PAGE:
Let's pull back the curtain and look at flight training from the point of view of your instructor. Flight lessons are built around a set of principles known as the Principles of Learning. These principles help teachers guide students towards specific learning goals. But one principle is almost completely up to you, the student.
The principle of readiness simply states that learning won't take place until the student is good and ready! This is usually the biggest hurdle for any teacher, from grade school all the way to the cockpit.
Modern learning theory tells us that most of Maslow's hierarchy of human needs needs to be satisfied before learning can occur.
On the most basic level, readiness to learn depends upon your physical needs. The takeaway here is to show up well-rested and properly fed. It's hard to stay focused on complicated maneuver profiles when you're tired and hungry. It's not a bad idea to hit the bathroom on the way to the classroom either.
An often overlooked factor is the student's subconscious need for safety. Think about that if you're shopping for a flight school. Do you feelsafe in that school's environment? If not, then you and your instructor will be up against a very powerful barrier to learning.
Another huge factor in the learning process is the student's self-concept. Learning to fly is both rewarding and challenging. For every achievement, there is the threat of a confidence-shattering low. What students don't realize is that their confidence can make or break the learning process. As such, learning can be a self-fulfilling prophecy. If you approach each lesson with confidence and the understanding that you can do it, then it's going to be a good day. Come to the airport with the opposite attitude and you're just asking for trouble.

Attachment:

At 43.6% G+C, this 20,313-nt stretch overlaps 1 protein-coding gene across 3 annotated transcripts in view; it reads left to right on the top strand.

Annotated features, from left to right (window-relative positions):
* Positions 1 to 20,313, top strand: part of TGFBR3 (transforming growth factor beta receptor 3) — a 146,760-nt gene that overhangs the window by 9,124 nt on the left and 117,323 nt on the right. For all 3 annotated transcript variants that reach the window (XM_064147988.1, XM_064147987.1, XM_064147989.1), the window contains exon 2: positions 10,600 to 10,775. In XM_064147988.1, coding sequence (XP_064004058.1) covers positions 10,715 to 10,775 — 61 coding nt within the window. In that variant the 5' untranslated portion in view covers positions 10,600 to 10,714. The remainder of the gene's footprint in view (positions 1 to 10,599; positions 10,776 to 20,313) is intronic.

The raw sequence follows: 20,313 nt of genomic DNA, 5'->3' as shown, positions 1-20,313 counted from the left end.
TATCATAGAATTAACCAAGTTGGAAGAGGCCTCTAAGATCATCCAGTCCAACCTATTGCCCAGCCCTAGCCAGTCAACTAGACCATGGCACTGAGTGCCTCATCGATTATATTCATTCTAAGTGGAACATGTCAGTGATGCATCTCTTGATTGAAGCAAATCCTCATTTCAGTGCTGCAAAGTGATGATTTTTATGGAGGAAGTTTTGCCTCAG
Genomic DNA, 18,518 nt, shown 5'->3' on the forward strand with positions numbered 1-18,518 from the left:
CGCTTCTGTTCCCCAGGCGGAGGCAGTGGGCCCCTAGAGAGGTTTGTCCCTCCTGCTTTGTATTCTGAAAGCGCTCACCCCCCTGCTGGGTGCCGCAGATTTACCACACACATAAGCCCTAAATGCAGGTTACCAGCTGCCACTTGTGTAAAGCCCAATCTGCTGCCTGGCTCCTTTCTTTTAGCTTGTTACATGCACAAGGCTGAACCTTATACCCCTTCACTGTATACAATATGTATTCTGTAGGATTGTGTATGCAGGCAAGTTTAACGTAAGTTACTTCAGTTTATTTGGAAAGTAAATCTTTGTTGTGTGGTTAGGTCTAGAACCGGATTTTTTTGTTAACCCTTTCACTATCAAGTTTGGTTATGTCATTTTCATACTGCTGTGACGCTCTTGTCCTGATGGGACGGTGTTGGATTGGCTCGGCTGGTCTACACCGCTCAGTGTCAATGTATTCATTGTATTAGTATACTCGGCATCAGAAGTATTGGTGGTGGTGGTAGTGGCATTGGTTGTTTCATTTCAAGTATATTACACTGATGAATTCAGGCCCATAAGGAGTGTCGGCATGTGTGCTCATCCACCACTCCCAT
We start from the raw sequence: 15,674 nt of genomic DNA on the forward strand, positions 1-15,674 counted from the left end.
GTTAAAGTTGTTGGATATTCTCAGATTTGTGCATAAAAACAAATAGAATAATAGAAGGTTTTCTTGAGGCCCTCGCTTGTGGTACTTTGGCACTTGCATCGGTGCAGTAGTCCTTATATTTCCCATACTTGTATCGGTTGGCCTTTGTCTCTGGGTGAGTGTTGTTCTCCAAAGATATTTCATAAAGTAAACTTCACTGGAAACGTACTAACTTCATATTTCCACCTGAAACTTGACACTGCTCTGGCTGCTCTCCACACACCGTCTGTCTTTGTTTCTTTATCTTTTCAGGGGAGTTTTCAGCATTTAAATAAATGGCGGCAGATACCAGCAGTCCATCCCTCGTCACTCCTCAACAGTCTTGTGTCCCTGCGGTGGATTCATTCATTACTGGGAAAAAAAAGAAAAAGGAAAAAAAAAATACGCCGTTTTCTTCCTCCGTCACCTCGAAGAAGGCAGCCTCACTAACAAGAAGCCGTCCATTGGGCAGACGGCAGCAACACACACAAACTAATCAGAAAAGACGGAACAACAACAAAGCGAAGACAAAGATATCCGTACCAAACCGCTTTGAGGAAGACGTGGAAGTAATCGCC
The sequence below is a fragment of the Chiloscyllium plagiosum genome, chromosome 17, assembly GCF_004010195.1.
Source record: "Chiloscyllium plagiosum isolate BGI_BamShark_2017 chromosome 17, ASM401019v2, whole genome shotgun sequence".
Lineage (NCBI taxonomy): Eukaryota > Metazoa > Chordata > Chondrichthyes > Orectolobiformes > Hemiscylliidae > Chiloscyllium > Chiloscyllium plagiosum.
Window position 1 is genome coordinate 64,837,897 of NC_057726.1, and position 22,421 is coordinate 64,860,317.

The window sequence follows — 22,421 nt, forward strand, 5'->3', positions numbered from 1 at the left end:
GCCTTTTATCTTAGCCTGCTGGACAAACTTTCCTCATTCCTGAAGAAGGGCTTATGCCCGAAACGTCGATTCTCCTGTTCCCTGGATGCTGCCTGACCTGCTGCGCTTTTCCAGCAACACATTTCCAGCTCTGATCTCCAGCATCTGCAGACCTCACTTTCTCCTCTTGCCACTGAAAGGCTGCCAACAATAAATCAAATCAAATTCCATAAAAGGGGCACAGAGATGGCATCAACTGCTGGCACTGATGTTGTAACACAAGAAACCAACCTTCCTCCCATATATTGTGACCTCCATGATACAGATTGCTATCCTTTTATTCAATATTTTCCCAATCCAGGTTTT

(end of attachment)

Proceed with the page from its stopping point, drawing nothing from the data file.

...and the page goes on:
Beyond basic human needs, readiness becomes a question of motivation. Slumps in learning usually coincide with disinterest, which might be a big reason new pilots struggle with topics like aerodynamics or regulations.
It's easy to become disinterested when we fail to see the importance of a lesson. Ground reference maneuvers come to mind. There doesn't seem to be much of a point to flying neat little S-turns in the sky, but the skills gained will become critical building blocks for other, more interesting flight lessons.
Your flight instructor looks at the whole training process like a box of Legos. Each lesson is a building block. Though they may seem unrelated, and perhaps even unimportant, these skills will all come together to make you a proficient pilot.
When it comes to the principle of readiness, you are the deciding factor. Attitude is everything, and you can help your instructor teach you by showing up physically and mentally ready to learn.